1

So I’ve came across an argument with some girl I was chatting with, about a grammatical matter. In the sentence: “The kindest thing you ever did (was to leave) , (or) was leaving. What is the grammatical true way to write this ?

  1. The kindest thing you ever did was to leave.
  2. The kindest thing you ever did was leaving.
1
  • 1
    Both are possible, but it should be, The kindest thing you ever did was leave. Without TO. However, "The kindest thing you ever did was leaving." is rather rare. I wonder if anyone would actually use it.
    – fev
    Jul 16 '21 at 9:42
0

Both are grammatical. There may be a slight preference for the gerund in this case because the reference is to an actual past event rather a future event, but I must admit my ear would not be offended at all by “to leave” or “leave” in this example. I do not agree with the comment suggesting that only the bare infinitive is strictly proper.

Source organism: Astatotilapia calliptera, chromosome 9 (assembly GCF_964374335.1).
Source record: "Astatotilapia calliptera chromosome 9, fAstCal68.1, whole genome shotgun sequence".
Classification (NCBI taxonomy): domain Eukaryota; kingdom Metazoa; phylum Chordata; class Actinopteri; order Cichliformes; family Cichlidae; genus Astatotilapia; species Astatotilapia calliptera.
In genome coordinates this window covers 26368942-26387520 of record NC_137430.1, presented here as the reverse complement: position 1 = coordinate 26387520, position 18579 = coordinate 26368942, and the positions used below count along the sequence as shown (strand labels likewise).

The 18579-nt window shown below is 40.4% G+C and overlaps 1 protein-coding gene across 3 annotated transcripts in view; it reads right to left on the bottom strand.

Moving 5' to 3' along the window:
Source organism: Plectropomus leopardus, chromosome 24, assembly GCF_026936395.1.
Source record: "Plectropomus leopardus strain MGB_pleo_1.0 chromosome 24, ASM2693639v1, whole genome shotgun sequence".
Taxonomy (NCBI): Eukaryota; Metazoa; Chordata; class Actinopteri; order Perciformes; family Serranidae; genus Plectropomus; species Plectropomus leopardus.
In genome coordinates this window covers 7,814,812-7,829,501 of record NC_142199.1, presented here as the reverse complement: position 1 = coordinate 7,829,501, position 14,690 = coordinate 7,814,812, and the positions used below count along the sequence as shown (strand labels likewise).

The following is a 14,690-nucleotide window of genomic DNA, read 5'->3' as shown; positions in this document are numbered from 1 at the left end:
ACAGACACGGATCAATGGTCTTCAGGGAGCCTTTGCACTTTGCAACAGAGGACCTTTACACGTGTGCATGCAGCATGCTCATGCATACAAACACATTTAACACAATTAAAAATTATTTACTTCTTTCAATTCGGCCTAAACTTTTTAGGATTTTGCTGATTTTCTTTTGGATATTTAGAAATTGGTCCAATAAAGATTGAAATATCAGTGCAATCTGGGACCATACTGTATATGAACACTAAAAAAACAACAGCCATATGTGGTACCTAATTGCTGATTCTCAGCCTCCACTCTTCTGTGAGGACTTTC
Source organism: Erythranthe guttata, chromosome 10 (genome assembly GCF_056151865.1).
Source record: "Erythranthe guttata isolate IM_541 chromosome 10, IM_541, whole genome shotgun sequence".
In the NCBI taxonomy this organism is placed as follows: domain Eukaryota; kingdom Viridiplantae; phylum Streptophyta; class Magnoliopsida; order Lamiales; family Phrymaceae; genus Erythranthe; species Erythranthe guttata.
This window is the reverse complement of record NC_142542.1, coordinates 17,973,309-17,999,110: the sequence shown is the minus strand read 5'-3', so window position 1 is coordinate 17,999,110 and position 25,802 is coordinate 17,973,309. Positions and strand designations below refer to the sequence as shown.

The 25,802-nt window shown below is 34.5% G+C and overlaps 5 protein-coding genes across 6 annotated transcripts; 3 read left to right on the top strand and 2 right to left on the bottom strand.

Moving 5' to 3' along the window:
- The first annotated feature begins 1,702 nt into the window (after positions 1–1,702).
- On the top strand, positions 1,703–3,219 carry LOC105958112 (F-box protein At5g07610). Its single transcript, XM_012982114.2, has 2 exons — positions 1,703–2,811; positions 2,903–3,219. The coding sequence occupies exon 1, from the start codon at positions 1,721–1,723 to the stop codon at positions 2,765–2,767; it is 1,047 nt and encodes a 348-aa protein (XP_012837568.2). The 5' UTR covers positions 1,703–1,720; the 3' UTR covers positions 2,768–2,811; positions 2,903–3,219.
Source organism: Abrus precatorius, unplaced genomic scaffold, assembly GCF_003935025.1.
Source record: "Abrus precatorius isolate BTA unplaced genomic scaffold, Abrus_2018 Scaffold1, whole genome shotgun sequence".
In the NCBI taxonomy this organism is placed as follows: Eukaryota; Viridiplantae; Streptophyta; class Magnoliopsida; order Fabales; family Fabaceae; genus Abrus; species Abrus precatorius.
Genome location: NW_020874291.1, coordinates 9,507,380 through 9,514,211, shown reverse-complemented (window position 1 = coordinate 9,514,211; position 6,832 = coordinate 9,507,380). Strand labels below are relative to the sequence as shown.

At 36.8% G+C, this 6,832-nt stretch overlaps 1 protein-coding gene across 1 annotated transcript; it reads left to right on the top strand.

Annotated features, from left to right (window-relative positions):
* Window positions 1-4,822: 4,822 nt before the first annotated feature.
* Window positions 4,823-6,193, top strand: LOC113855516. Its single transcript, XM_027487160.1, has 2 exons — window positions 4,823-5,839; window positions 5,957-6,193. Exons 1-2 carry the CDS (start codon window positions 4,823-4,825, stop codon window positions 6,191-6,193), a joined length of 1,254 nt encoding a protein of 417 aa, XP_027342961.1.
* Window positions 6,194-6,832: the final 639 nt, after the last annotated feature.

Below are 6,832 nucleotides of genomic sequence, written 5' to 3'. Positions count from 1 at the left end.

In general, both to-infinitives and present participles can be used as nouns.

I like to swim

I like swimming

In some cases, using the bare infinitive as a noun is grossly incorrect.

I like swim

is utterly unidiomatic.

One important exception to the general rule that both infinitives and gerunds can be used as nouns is that gerunds can be used as the object of a preposition whereas infinitives cannot.

He is very good at skiing

is fine.

He is very good at to ski

and

He is very good at ski

are not acceptable.

In many cases, gerunds are used for completed actions, and infinitives are used for intended or contemplated actions, but this is not an invariable rule.

His leaving was wise.

It was wise of him to leave.

They are equally acceptable.

In short, except as objects of a preposition, both to-infinitives and gerunds are grammatical, but consider preferring a gerund for a completed act and an infinitive for an intended act.

You must log in to answer this question.

Not the answer you're looking for? Browse other questions tagged .